Peru weighs deporting rainforest defender after 20 years in the Amazon

Commentary by Fiona Mulligan, special to mongabay.com
September 22, 2010



Maybe it’s the Motorcycle that’s the Problem?

There are very few times in life that you get to see a priest on a motorcycle. Fewer still that same-said priest zips off from a training session on REDD and forestry law back to his school for Indigenous youths located in the heartland of the Amazon, next to a prison and down the road from the rapidly growing city-center of Iquitos, Peru.

Meet Brother Paul McAuley. Striped button-down shirt neatly tucked in, ropes of semilla (seeds, for the grigos) necklaces laced around his neck, this man is one of the most outspoken individuals there is when it comes to campaigning for indigenous rights in Peru.

And after 20 years, the Peruvian government has finally decided that they’ve had enough--they want this so-called agitator to go home to his native Britain and have accused him of “shatter[ing] democratic values” by inciting the indigenous groups in the area to stand up for their legal rights, explaining the potential dangers of oil exploration and logging, and educating them about the power they have to influence the government’s decision-making process.


Courtesy of Survival
Of course, “home” is a relative term. After 20 years, one might wonder exactly what McAuley would consider home these days. And if educating people about their rights is an example of inspiring unrest, then brother Paul is decidedly unapologetic. As he told the BBC,

“Education is often accused of inciting people to understand their rights, to be capable or organizing themselves to ensure their human rights…if that's a crime, then yes I'm guilty. As a member of a Catholic order, my life's been dedicated to human and Christian education."

On June 11th, 2010, the government of Peru issued a ministerial resolution canceling his residency without reason or option for appeal. In response, McAuley mounted a legal defense that resulted in a negation of the resolution and the continuation of his residency. One battle temporarily won, McAuley began the process of extension for his legal residency, only to come up against a new, and more subtle, form of resistance. A procedure which for the past 20 years had taken a matter of hours is still being processed--after it’s submission on August 9th.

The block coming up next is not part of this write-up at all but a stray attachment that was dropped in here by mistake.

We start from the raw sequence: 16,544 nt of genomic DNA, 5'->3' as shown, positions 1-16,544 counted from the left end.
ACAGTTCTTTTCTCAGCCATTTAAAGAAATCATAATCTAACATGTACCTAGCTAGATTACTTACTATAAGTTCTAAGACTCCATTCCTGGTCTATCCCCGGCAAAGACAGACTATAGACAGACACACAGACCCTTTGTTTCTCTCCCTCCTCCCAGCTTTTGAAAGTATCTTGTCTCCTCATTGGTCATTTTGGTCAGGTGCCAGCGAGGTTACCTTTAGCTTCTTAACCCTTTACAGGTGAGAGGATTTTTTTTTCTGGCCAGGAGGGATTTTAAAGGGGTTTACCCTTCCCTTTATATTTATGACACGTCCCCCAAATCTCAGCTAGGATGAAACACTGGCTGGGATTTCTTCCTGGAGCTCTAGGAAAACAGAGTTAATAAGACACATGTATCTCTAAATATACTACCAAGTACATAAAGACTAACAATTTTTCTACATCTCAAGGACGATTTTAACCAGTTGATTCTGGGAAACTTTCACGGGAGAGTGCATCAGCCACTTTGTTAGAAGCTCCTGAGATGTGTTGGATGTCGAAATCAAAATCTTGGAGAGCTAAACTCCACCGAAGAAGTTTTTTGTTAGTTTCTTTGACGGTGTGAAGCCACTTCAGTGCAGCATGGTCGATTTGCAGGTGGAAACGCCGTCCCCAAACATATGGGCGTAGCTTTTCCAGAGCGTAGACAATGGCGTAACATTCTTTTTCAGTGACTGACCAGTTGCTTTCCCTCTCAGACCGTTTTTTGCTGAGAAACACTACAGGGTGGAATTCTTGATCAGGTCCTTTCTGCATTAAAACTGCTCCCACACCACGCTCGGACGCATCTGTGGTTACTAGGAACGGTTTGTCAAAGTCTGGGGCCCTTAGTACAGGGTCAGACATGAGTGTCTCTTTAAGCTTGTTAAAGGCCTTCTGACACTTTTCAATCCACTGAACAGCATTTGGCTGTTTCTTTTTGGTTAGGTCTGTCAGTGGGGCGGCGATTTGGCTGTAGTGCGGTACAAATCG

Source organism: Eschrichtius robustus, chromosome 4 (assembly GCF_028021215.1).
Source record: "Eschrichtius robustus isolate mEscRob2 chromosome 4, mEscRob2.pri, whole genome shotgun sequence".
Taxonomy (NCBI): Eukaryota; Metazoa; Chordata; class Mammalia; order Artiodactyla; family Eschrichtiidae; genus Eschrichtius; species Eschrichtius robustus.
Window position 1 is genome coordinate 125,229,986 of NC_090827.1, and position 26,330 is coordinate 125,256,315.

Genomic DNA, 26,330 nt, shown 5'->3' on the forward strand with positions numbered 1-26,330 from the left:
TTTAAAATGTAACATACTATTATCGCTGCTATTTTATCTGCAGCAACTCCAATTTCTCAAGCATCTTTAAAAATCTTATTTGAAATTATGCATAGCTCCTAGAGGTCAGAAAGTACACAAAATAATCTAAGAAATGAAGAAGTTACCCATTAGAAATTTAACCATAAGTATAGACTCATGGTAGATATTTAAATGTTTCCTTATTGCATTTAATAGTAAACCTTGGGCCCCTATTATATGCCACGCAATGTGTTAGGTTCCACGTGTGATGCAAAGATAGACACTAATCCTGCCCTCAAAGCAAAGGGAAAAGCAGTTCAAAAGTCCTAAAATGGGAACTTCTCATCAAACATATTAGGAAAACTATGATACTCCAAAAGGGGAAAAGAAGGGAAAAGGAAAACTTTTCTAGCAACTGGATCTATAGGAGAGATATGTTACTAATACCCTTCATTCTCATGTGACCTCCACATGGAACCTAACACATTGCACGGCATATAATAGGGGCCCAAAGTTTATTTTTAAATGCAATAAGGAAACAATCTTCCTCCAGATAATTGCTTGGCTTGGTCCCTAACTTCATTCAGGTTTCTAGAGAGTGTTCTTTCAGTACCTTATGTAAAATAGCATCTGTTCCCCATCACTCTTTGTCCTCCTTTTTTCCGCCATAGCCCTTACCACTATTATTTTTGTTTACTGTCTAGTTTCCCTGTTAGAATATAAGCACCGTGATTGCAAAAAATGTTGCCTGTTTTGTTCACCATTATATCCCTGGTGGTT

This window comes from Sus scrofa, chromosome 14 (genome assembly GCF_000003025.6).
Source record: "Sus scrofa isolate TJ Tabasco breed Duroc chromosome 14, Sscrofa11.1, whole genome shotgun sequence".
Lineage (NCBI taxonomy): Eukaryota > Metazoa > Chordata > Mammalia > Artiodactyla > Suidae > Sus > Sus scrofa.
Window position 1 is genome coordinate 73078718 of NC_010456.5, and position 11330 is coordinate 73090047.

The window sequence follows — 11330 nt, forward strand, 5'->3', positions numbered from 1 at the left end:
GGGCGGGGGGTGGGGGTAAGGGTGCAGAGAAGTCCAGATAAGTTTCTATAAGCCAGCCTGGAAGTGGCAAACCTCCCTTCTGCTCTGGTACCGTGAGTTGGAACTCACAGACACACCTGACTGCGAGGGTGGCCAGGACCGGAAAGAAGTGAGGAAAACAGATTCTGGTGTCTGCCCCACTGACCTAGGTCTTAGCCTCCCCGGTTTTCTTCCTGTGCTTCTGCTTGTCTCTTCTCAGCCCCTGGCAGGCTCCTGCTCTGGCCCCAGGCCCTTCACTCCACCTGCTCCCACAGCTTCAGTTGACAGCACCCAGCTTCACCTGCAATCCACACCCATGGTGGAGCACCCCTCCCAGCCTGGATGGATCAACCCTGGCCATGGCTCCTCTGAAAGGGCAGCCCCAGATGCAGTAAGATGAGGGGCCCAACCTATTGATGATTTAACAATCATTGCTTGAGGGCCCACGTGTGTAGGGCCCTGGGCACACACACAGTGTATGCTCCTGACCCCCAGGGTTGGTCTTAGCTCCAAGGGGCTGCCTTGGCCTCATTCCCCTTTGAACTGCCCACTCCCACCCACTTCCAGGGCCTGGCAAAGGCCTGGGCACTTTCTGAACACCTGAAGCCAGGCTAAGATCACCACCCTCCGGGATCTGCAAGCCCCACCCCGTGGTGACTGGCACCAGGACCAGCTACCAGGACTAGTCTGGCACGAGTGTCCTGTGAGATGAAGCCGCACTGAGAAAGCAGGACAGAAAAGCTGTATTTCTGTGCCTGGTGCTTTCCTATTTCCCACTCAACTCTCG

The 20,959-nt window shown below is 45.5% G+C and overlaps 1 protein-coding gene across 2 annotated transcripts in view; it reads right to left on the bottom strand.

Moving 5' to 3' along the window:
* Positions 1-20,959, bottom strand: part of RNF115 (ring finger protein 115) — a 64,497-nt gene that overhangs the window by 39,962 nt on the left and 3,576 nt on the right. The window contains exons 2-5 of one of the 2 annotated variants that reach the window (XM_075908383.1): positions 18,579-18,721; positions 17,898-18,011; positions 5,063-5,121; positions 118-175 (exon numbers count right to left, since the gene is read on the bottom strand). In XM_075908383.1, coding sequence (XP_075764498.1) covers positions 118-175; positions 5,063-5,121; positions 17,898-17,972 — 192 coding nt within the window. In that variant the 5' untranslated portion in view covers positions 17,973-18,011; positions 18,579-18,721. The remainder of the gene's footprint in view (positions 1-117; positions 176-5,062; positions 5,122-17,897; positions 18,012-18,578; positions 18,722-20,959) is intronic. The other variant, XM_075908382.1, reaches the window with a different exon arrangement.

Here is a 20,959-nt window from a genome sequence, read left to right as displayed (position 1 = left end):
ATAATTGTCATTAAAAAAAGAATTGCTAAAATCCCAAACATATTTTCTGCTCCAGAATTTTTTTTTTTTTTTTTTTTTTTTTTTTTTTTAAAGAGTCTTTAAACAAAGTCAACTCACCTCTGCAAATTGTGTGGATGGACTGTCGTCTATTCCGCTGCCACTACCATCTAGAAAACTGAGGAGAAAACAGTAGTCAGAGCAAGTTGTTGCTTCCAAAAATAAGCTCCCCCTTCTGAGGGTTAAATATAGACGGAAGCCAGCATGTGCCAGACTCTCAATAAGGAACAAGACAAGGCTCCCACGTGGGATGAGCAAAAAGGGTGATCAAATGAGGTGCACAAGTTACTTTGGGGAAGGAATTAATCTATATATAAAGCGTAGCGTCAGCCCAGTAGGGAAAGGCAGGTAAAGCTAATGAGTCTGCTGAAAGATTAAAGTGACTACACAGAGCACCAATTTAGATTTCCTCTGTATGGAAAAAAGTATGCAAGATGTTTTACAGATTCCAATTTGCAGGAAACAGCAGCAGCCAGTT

There has been local as well as international backlash against McAuley’s situation. Everything from public protests to local marriage offers have been proffered to support the man who has become an integral part of this community. In a recent letter to the Peruvian government signed by 15 organizations including Amazon Watch, Center for International Environmental Law, the Rainforest Foundation, and Survival International, groups expressed their “…deep concern over potential political motives behind the challenges and delays in the process of renewal of residence. [There is concern] that it is an attempt to oust the country's Brother Paul McAuley through administrative action, without giving him the opportunity for due process. [This case is viewed] in a context of concern about the restriction of freedom of thought, expression, association, assembly and movement in Peru, and the right to defend human rights...”

McAuley’s battle is just one piece of the puzzle. Peru has over 65 million hectares of Amazon tropical forests, 9 million hectares of which are covered by titled indigenous territories in various regions throughout the Amazon.


Annual emissions of carbon from deforestation and degradation mapped from time-series CLASlite imagery and LiDAR data. Image courtesy of Asner et al. 2010. Click image to enlarge.
Since 2000, Peru has been updating and changing its existing forestry laws. New laws seek to establish management plans as mandatory for all harvesting activities, re-define land classifications, and seek to characterize “forests” through economic value. Current permit systems for timber extraction often promote illegal timber trade by creating legally binding contracts between indigenous communities and timber companies with links to illegal logging practices. Oil and mineral extraction are still rampant, destroying swaths of the Amazon without consequence—while the land may be owned by indigenous groups, land products certainly are not. At the moment, people are fighting lack of transparency above all other issues—while newly implemented legal systems may have destructive consequences, the result of not being informed of their existence or being prohibited from participation is even more alarming.

People are up in arms over current practices, and the thought of another Bagua is starting to rest heavily on people’s minds. McAuley’s is one of the key players in a much larger picture. At the moment, his residency is in question, a fact that did not prevent him from participation in a recent sub-committee meeting over the new “ley forestal” in Peru, a law that, if passed, may prove to be a further menace to indigenous rights to land and resources. Paul McAuley is trying to help people understand what is happening in their own lives and give them some mechanism to take control back—and given these circumstances, threatening to exorcise a man for his outspokenness against lack of transparency seems—well, oddly transparent.






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CITATION:
Commentary by Fiona Mulligan, special to mongabay.com (September 22, 2010).

Peru weighs deporting rainforest defender after 20 years in the Amazon.

http://news.mongabay.com/2010/0922-mulligan_peru_mcauley.html